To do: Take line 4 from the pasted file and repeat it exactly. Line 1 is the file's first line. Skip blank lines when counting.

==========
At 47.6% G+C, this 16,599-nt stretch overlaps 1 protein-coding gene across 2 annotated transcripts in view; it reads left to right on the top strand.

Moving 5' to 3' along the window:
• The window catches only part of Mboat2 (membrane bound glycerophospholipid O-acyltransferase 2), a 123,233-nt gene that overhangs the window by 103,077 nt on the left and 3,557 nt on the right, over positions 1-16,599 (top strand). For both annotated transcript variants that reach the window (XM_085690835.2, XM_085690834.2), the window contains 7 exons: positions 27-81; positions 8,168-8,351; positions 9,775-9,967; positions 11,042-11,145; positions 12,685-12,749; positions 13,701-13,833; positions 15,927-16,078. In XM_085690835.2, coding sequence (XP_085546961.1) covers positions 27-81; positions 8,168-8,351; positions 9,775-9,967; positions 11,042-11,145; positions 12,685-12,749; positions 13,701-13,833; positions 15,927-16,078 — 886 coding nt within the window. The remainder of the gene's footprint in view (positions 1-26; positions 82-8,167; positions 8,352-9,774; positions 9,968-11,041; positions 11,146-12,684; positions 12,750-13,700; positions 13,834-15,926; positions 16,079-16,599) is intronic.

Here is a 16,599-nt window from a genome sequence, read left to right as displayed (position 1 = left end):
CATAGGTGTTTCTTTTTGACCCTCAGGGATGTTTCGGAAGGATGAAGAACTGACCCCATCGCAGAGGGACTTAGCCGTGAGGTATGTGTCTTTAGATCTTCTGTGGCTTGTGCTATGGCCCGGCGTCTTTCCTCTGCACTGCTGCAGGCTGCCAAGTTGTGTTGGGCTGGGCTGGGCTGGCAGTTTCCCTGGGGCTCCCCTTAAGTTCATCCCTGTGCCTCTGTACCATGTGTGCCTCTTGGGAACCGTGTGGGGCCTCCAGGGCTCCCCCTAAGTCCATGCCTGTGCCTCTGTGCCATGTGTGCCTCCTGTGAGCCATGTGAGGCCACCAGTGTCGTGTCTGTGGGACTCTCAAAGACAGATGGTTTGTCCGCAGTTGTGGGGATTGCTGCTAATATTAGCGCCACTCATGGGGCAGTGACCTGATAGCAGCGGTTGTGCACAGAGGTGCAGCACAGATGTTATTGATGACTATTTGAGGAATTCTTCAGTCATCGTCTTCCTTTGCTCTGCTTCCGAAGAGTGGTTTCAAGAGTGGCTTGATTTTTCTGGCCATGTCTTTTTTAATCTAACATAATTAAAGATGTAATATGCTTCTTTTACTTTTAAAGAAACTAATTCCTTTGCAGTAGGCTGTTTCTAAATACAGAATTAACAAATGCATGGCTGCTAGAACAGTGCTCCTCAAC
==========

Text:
Here is a 16,599-nt window from a genome sequence, read left to right as displayed (position 1 = left end):